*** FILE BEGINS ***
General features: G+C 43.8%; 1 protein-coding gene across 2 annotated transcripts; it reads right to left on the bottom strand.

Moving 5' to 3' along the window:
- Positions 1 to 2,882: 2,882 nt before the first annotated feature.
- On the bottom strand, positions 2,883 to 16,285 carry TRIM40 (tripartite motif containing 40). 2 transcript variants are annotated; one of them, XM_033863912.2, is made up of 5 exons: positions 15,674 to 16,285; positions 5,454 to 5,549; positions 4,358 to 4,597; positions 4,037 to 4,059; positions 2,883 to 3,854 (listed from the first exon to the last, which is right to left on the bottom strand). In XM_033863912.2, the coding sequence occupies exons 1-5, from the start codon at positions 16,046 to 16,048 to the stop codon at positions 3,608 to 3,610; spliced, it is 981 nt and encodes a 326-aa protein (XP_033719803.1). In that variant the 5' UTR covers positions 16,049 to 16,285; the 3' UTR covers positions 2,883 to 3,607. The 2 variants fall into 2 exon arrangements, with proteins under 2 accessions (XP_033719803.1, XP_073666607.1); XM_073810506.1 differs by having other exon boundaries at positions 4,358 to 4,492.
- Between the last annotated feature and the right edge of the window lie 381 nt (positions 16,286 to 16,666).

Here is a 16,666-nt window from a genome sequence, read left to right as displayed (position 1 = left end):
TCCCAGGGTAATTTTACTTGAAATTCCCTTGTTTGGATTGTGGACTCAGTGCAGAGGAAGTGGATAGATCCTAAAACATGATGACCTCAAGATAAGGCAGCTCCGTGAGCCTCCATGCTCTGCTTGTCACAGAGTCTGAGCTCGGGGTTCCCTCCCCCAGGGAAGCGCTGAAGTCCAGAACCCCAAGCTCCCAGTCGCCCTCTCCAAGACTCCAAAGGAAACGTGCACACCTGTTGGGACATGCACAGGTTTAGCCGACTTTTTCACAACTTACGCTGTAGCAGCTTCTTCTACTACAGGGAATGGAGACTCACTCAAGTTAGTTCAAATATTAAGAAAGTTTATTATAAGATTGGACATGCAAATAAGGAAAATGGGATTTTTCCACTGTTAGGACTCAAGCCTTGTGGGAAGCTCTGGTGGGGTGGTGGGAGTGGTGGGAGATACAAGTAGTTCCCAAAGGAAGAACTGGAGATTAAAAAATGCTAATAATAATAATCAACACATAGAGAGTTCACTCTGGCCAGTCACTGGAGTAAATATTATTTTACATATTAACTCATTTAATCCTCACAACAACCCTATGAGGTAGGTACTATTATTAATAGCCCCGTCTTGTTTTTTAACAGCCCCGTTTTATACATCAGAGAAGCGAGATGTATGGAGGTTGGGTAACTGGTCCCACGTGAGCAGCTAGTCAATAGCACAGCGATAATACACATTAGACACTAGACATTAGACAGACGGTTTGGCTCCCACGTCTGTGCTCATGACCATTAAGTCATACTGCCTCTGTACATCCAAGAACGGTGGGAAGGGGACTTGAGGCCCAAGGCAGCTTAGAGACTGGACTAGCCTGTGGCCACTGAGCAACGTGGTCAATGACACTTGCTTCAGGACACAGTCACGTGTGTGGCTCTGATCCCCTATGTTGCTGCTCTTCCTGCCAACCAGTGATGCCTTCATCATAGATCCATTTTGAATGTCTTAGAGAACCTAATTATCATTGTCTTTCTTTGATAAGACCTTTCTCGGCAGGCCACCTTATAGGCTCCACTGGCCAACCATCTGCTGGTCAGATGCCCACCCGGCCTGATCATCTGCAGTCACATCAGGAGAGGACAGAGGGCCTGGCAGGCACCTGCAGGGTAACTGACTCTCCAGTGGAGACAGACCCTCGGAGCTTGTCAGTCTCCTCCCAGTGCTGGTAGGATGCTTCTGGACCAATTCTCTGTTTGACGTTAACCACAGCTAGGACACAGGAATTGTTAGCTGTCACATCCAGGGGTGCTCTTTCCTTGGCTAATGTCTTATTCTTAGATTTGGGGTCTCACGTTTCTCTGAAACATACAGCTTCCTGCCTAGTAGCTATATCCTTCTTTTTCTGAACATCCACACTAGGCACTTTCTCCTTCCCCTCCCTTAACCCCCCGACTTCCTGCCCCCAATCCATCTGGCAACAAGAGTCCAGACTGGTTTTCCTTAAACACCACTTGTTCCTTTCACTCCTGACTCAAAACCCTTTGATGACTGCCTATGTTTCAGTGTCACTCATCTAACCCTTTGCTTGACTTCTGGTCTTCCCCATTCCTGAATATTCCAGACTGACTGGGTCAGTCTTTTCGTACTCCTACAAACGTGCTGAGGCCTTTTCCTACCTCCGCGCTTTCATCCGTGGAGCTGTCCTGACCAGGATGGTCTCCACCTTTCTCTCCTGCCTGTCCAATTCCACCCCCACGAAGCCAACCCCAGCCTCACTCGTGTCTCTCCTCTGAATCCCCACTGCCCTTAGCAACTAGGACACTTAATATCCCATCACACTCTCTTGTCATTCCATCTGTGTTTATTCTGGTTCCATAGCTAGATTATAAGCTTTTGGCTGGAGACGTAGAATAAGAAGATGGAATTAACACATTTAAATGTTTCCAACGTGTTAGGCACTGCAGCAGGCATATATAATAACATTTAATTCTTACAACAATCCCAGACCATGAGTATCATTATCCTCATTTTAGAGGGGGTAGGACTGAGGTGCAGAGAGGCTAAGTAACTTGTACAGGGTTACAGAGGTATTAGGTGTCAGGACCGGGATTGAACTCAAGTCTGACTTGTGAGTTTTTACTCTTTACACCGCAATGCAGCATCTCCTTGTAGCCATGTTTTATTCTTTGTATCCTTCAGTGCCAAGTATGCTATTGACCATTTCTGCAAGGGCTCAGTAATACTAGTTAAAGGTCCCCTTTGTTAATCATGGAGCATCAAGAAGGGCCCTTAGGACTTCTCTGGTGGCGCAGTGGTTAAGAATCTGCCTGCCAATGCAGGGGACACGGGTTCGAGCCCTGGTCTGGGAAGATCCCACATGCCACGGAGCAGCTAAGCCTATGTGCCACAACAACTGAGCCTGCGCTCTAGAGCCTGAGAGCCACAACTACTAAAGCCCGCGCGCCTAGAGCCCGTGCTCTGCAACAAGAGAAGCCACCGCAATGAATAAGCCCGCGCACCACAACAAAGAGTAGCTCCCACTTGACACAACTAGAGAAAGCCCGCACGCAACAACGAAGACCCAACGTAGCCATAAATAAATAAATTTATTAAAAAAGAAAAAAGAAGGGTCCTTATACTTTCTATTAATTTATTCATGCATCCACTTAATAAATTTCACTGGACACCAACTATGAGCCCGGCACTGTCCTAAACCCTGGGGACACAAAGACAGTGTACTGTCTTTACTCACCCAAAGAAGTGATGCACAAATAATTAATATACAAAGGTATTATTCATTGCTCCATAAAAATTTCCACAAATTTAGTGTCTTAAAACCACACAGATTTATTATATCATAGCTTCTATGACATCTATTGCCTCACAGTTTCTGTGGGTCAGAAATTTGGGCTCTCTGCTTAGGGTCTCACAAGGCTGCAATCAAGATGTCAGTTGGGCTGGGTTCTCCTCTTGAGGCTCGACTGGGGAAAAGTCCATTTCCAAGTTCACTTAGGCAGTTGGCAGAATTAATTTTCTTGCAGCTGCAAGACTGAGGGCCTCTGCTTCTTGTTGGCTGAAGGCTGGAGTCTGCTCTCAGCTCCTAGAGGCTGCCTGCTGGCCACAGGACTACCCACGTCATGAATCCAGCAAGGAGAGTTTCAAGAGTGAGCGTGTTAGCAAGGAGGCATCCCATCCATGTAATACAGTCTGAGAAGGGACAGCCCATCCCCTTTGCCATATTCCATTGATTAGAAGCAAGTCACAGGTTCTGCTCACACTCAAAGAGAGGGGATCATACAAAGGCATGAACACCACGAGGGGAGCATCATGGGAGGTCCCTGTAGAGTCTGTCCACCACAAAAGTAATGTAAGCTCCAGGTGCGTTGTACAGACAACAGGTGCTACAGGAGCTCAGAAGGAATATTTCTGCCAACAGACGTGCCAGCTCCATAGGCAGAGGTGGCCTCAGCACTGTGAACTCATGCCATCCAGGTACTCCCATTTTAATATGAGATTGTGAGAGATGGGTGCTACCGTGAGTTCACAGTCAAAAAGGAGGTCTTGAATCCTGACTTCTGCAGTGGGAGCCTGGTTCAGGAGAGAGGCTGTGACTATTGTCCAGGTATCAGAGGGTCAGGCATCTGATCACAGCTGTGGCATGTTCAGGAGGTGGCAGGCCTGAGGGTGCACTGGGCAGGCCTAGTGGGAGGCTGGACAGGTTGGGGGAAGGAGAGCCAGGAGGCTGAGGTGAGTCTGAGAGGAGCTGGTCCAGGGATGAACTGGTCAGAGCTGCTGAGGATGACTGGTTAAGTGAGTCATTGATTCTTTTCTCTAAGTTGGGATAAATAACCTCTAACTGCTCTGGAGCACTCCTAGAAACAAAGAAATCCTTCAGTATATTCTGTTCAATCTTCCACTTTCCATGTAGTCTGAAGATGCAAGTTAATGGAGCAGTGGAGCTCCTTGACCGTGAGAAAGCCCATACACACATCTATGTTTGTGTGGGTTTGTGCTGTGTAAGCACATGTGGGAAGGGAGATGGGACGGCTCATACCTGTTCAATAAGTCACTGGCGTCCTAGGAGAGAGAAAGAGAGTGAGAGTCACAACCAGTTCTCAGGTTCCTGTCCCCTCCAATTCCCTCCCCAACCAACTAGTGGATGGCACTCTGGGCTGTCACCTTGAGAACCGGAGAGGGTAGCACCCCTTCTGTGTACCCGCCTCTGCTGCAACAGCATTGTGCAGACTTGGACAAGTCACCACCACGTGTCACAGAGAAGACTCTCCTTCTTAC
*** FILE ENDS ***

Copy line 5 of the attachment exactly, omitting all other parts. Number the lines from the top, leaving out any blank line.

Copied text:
- Between the last annotated feature and the right edge of the window lie 381 nt (positions 16,286 to 16,666).